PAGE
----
Interview with Jill Stein, Green Party candidate for the U.S. presidency. By VIJAY PRASHAD
DR JILL STEIN IS RUNNING FOR THE UNITED States presidency on the Green Party ticket. This will not be her first attempt. In 2012, Jill Stein’s Green Party ticket—with Cheri Honkala, the advocate for the homeless—won half a million votes. But running on a “third party” ticket in the U.S. is not easy. The two major parties, Democratic and Republican, keep a firm hold on the political process. It is hard to get on the ballot in all 50 States of the U.S., and it is impossible to join the candidates of the two major parties at their presidential debates. In fact, when Jill Stein and Cheri Honkala tried to enter the debate venue in New York during the 2012 election, they were both arrested. But arrests are not unusual for Jill Stein. During the 2012 election, she was arrested at a Philadelphia sit-in against home foreclosures and she was arrested while offering support to environmental activists in Texas who had camped out against the Keystone XL pipeline. Activism is the measure of Jill Stein’s politics.
The 2016 election for the U.S. presidency will likely be between the Republican front runner Donald Trump and the Democratic presumptive nominee Hillary Clinton. Both are steeped in the culture of Wall Street, and neither would be prepared to draw down the massive U.S. military presence across the planet. Jill Stein’s message is utterly at odds with those of these two candidates and their parties. But her views are rarely heard in the U.S. largely because of the media blackout of the American Left, in particular, and all “third parties”, in general. Here, Jill Stein speaks to Frontline about this election and her hopes for the American Left.
Bernie Sanders’ “political revolution” has certainly brought questions of radicalism to the table, including, of course, of democratic socialism. You have said: “You can’t really have a revolutionary campaign inside a counter-revolutionary party.” Could you elaborate on this?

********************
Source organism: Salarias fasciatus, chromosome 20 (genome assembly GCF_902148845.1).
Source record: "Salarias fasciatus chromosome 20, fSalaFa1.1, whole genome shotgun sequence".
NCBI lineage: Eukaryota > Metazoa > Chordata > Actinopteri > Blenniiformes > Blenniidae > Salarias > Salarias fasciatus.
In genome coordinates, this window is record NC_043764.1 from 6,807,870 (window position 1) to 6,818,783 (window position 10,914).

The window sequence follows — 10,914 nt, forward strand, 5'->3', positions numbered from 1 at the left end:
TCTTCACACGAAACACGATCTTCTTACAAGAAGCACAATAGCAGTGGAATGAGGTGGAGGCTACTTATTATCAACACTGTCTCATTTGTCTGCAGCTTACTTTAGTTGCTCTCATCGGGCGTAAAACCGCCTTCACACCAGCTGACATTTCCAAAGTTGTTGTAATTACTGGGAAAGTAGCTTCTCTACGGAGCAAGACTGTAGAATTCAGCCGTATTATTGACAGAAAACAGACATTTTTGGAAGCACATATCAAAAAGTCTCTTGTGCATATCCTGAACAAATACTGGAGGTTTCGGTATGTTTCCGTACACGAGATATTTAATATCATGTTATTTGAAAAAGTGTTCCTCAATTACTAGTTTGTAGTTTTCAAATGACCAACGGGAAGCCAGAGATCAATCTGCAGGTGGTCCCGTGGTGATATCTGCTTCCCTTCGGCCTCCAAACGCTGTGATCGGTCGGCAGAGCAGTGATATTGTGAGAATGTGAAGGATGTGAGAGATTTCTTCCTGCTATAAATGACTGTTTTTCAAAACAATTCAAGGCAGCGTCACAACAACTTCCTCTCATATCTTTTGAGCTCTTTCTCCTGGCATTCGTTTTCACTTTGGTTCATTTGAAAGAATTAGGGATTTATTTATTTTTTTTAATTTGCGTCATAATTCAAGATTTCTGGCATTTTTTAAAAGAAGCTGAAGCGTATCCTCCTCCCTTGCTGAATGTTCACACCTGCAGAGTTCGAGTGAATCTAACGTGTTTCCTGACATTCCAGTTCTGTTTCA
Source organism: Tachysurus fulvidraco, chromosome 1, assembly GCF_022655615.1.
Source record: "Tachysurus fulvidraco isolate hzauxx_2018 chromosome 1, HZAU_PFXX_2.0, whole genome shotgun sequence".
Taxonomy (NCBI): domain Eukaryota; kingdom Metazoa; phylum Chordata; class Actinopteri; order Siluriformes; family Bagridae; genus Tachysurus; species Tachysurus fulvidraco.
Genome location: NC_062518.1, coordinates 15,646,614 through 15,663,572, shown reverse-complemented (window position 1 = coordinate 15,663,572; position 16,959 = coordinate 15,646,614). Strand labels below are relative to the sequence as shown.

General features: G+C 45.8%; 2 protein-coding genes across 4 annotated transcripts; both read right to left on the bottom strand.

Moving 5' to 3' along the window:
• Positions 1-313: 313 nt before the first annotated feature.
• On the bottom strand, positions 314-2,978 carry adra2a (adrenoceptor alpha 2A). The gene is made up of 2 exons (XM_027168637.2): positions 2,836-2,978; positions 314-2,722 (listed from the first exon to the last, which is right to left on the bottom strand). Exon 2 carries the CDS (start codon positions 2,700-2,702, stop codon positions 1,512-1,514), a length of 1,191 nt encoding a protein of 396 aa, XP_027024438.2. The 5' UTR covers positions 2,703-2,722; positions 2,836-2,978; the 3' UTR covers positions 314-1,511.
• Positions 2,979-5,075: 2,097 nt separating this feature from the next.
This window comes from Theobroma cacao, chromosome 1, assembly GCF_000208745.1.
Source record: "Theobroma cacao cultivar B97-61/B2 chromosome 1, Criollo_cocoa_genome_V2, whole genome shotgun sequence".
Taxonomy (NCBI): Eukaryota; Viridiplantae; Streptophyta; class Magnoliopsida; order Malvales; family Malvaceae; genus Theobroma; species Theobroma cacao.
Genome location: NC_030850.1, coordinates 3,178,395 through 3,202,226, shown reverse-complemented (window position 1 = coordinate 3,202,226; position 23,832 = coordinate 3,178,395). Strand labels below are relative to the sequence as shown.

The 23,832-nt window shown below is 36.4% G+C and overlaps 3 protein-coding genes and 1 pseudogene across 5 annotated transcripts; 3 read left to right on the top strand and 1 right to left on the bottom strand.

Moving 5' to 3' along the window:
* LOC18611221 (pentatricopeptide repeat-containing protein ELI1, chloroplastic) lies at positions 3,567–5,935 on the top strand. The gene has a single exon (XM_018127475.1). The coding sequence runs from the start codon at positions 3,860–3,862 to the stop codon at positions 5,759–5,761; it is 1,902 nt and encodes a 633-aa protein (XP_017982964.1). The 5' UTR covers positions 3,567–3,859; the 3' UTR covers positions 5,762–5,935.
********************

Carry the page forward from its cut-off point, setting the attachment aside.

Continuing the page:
The Democratic Party and its major office holders, with few exceptions, are funded by predatory corporate interests: too-big-to-fail banks, fossil fuel giants, war profiteers, for-profit prisons, Big Pharma and the like. With corporate funding providing its lifeblood, counter-revolution is hardwired into the party.
Over the past many decades, the Democratic Party has repeatedly offered up progressive presidential candidates but consistently sabotaged those campaigns to prevent them from winning the nomination. After the anti-war advocate George McGovern won the 1972 nomination, the party created a system to block insurgent candidates. Superdelegates or conservative insiders provide a margin of safety for status quo candidates. Holding multiple simultaneous primaries on Super Tuesdays requires large sums of money. These two means safeguard against future grass-roots rebellions.
Where necessary, the party has used smear campaigns and back-stabbing to take down its reformers. The anti-war candidate Howard Dean was disabled by the “Dean Scream” ads portraying him as a madman, while Jesse Jackson was marginalised by a smear campaign painting him as anti-Semitic. Dennis Kucinich was denied admission to the debates and then redistricted out of his congressional seat. While the party marginalises its rebels, it benefits from the illusion of progressive figureheads, even as it becomes more corporatist, militarist and imperialist by the year. So these presidential campaigns that lift up the best of the party actually enable it to fake-Left but keep marching to the Right.